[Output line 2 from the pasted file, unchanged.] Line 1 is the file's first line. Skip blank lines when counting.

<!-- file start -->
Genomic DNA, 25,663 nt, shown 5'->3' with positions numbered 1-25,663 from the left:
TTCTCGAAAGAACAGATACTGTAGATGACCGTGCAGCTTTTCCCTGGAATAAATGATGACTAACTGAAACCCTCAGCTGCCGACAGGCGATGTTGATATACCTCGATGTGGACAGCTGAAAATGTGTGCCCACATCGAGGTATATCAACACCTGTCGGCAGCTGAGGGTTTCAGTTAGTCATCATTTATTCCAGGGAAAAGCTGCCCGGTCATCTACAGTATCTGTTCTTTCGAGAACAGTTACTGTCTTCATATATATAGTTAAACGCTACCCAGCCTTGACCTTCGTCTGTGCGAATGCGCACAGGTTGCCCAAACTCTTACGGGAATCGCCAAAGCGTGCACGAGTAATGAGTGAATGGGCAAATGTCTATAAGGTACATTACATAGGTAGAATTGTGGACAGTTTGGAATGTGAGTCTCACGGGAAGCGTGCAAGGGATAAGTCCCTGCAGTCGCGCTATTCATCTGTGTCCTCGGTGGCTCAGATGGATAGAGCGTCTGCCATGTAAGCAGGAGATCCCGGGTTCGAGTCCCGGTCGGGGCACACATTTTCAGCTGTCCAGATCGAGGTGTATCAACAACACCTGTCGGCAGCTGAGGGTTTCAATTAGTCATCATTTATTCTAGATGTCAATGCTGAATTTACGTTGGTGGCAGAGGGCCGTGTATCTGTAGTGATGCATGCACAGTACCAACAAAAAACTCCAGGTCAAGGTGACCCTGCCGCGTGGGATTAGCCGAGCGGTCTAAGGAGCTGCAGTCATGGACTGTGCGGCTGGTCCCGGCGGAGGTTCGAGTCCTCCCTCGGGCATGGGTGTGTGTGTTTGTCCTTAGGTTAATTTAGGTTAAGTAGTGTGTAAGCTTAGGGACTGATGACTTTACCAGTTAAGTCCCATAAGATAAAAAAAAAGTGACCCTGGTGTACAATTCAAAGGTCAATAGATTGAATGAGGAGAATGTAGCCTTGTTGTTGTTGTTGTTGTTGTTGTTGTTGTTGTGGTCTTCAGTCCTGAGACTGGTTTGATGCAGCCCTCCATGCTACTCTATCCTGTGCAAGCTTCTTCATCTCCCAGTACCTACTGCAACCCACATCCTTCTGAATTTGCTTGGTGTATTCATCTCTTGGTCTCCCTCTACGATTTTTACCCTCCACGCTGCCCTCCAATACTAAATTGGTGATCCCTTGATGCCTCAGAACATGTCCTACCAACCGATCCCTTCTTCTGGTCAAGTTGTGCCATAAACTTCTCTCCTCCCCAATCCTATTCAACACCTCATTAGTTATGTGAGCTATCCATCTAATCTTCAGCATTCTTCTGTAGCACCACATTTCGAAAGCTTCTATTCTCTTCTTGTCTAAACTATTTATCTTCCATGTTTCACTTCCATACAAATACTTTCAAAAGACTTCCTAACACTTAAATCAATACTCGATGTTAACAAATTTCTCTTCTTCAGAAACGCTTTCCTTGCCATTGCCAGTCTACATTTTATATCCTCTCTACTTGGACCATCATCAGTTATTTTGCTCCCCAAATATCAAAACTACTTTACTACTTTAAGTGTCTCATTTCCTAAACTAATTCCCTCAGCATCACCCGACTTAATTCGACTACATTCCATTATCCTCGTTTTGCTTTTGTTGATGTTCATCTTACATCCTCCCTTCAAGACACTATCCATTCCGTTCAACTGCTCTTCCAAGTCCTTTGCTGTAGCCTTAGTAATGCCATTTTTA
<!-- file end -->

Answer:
TTCTCGAAAGAACAGATACTGTAGATGACCGTGCAGCTTTTCCCTGGAATAAATGATGACTAACTGAAACCCTCAGCTGCCGACAGGCGATGTTGATATACCTCGATGTGGACAGCTGAAAATGTGTGCCCACATCGAGGTATATCAACACCTGTCGGCAGCTGAGGGTTTCAGTTAGTCATCATTTATTCCAGGGAAAAGCTGCCCGGTCATCTACAGTATCTGTTCTTTCGAGAACAGTTACTGTCTTCATATATATAGTTAAACGCTACCCAGCCTTGACCTTCGTCTGTGCGAATGCGCACAGGTTGCCCAAACTCTTACGGGAATCGCCAAAGCGTGCACGAGTAATGAGTGAATGGGCAAATGTCTATAAGGTACATTACATAGGTAGAATTGTGGACAGTTTGGAATGTGAGTCTCACGGGAAGCGTGCAAGGGATAAGTCCCTGCAGTCGCGCTATTCATCTGTGTCCTCGGTGGCTCAGATGGATAGAGCGTCTGCCATGTAAGCAGGAGATCCCGGGTTCGAGTCCCGGTCGGGGCACACATTTTCAGCTGTCCAGATCGAGGTGTATCAACAACACCTGTCGGCAGCTGAGGGTTTCAATTAGTCATCATTTATTCTAGATGTCAATGCTGAATTTACGTTGGTGGCAGAGGGCCGTGTATCTGTAGTGATGCATGCACAGTACCAACAAAAAACTCCAGGTCAAGGTGACCCTGCCGCGTGGGATTAGCCGAGCGGTCTAAGGAGCTGCAGTCATGGACTGTGCGGCTGGTCCCGGCGGAGGTTCGAGTCCTCCCTCGGGCATGGGTGTGTGTGTTTGTCCTTAGGTTAATTTAGGTTAAGTAGTGTGTAAGCTTAGGGACTGATGACTTTACCAGTTAAGTCCCATAAGATAAAAAAAAAGTGACCCTGGTGTACAATTCAAAGGTCAATAGATTGAATGAGGAGAATGTAGCCTTGTTGTTGTTGTTGTTGTTGTTGTTGTTGTTGTGGTCTTCAGTCCTGAGACTGGTTTGATGCAGCCCTCCATGCTACTCTATCCTGTGCAAGCTTCTTCATCTCCCAGTACCTACTGCAACCCACATCCTTCTGAATTTGCTTGGTGTATTCATCTCTTGGTCTCCCTCTACGATTTTTACCCTCCACGCTGCCCTCCAATACTAAATTGGTGATCCCTTGATGCCTCAGAACATGTCCTACCAACCGATCCCTTCTTCTGGTCAAGTTGTGCCATAAACTTCTCTCCTCCCCAATCCTATTCAACACCTCATTAGTTATGTGAGCTATCCATCTAATCTTCAGCATTCTTCTGTAGCACCACATTTCGAAAGCTTCTATTCTCTTCTTGTCTAAACTATTTATCTTCCATGTTTCACTTCCATACAAATACTTTCAAAAGACTTCCTAACACTTAAATCAATACTCGATGTTAACAAATTTCTCTTCTTCAGAAACGCTTTCCTTGCCATTGCCAGTCTACATTTTATATCCTCTCTACTTGGACCATCATCAGTTATTTTGCTCCCCAAATATCAAAACTACTTTACTACTTTAAGTGTCTCATTTCCTAAACTAATTCCCTCAGCATCACCCGACTTAATTCGACTACATTCCATTATCCTCGTTTTGCTTTTGTTGATGTTCATCTTACATCCTCCCTTCAAGACACTATCCATTCCGTTCAACTGCTCTTCCAAGTCCTTTGCTGTAGCCTTAGTAATGCCATTTTTA